Wealden plesiosaur fossils are not particularly common. Most are isolated vertebrae, fragmentary limb bones and teeth, with only a handful of partial articulated skeletons and skulls known. These remains are important to palaeontologists because the Lower Cretaceous record of plesiosaurs is rather sparse, so Wealden plesiosaurs – rare as they are - provide an important window into this phase of plesiosaur evolution. Plesiosaur remains are span the entire Wealden stratigraphy and occur in both sub-basins, suggesting that they were long-term denizens of Wealden ecosystems. Three species of Wealden plesiosaur are currently recognised, each known by incomplete skeletons: Leptocleidus superstes (Upper Weald Clay Formation, East Sussex; also see the image above), Vectocleidus pastorum (Vectis Formation, Isle of Wight) and Hastanectes valdensis (Wadhurst Clay Formation, Hastings). Some fragmentary Wealden plesiosaur fossils clearly differ from these animals and likely represent additional, poorly known species.

Leptocleidus and Vectocleidus belong to a plesiosaur group known as Leptocleididae, an unusual lineage of Late Jurassic – Early Cretaceous plesiosaurs with necks of short or moderate length and relatively small skulls. This anatomy represents an ‘intermediate’ grade between the short-necked pliosauroids and long-necked plesiosauroids, which has caused some confusion about their relationships to other plesiosaurs. Some suggest they are a ‘relict’ lineage of early, generalised pliosauroids, but other proposal consider them derived plesiosaurids which abandoned long-necked morphologies in favour of a more generalised body plan. Whatever they are, it is noteworthy that all known leptocleidid fossils are known from freshwater, brackish or near-shore environments, suggesting they abandoned the more typical plesiosaur existence of life in open waters and spent much of their time in lakes, rivers and coastlines. This would make leptocleidids comparable to some modern seals (including Baikal seals, several types of ringed seal and harbour seals) and dolphins (such as the Irrawaddy dolphins; Baiji, Chinese river dolphin, and Tucuxi, Amazonian river dolphins) which have abandoned pelagic lifestyles or, at least, make considerable incursions up estuaries and rivers in search of food. Indeed, seals and river dolphins may be the best modern ecological analogues to Wealden leptocleidids. The skulls and jaws of these plesiosaurs were equipped with large jaw muscles and conical, partially serrated teeth, ideally suited to feeding on a small bodied prey. Their diet probably mostly comprised fish, supplemented by opportunistic taking of other, small swimming animals. The four-flippered propulsion system of plesiosaurs may have been ideally suited to navigating complex and tight underwater habits in pursuit of cryptic prey, permitting for excellent manoeuvrability as well as bursts of speed.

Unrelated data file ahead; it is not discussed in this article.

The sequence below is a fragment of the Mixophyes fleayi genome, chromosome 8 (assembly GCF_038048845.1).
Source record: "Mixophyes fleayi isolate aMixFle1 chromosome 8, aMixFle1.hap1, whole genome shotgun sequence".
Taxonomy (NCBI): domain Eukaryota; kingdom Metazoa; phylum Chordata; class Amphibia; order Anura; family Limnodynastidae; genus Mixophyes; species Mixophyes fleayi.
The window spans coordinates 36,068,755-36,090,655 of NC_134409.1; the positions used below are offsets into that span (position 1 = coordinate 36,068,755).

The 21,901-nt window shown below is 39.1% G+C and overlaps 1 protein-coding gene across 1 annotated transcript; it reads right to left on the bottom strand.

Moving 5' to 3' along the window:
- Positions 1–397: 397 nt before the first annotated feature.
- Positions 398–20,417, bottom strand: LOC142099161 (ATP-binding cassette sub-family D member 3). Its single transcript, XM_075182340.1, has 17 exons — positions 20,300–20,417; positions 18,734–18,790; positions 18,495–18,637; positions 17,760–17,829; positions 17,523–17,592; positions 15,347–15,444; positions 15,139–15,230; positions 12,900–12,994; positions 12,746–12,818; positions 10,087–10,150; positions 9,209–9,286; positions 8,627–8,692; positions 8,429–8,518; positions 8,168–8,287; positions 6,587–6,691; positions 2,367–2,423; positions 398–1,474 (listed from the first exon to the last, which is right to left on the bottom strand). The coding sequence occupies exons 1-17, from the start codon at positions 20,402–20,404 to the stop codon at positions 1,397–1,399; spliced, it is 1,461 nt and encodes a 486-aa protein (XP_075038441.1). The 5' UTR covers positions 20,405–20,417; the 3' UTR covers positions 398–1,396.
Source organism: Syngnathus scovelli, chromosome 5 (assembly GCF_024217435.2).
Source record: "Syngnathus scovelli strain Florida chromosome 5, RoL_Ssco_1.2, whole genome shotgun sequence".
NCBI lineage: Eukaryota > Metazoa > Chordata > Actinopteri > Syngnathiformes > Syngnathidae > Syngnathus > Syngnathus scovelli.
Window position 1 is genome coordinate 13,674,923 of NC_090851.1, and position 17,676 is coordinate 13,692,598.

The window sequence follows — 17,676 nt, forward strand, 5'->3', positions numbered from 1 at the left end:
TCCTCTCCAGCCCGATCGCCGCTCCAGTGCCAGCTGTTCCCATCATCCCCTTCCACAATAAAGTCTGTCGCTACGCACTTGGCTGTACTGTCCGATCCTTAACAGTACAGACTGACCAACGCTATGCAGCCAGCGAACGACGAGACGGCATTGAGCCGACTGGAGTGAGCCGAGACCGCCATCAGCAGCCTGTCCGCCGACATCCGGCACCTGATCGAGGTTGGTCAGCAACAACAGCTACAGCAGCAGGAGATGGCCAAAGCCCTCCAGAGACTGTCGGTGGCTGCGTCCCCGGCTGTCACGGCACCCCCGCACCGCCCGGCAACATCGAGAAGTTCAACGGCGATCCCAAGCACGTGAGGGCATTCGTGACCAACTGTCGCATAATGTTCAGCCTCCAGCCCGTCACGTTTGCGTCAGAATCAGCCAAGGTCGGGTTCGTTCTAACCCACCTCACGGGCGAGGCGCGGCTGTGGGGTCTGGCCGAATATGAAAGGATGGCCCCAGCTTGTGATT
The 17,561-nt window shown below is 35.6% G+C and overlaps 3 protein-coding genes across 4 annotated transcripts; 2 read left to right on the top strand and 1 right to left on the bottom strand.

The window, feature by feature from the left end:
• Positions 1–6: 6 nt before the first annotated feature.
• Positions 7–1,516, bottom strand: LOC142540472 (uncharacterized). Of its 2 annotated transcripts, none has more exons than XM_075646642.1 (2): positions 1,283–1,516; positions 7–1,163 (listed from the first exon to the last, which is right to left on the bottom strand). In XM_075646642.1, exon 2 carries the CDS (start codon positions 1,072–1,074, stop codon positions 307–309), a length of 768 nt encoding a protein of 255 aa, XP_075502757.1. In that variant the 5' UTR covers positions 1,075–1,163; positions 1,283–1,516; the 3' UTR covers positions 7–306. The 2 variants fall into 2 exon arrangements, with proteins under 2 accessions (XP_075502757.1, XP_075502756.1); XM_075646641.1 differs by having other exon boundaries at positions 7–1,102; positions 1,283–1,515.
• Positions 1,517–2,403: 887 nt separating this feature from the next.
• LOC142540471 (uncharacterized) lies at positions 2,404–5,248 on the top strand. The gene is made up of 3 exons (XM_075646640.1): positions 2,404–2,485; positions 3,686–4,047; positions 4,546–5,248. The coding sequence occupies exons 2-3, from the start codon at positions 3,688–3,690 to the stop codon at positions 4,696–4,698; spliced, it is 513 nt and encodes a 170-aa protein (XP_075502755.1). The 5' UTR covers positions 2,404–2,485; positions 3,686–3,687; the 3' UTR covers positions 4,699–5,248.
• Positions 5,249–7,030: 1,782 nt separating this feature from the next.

Skeletal reconstructions of mother and foetal Polycotylus latippinus, polycotylid plesiosaurs which are not a million miles away, phylogenetically speaking, from leptocleidids. Was this strategy of birthing solitary, large calves found in leptocleidids - and other plesiosaurs for that matter - as well? From O'Keefe and Chiappe 2011; image from here.
At least Leptocleidus was a fairly large animal for the Wealden waterways, attaining body lengths of around 3 m. This size may have dissuaded attacks from even the largest Wealden aquatic and semiaquatic predators, but the same cannot be said for their calves. ‘Calves’ is an appropriate word here: fossils of Late Cretaceous plesiosaurs (which happen to be closely related to leptocleidids) show that at least some plesiosaurs did not lay eggs like many other reptiles, but instead gave birth to a solitary, large and very well developed baby. This reproductive strategy is extremely similar to that of large mammals but is virtually unheard of in reptiles. Although live births are known in many modern lizards and snakes, only a few modern reptiles (various types of skinks) are known to produce a single, large and highly developed offspring. The development of such reproductive strategies in plesiosaurs is therefore rather remarkable (though we must be mindful that we do not know how common this strategy was across Plesiosauria). Both mammals and reptiles that invest heavily in a single offspring are highly social and engage in maternal care, which may indicate that adult plesiosaurs did the same. Perhaps Wealden leptocleidids protected their young from predators, warding off attacks from marauding goniopholidids crocodilians and other plesiosaurs until they were large enough to look after themselves.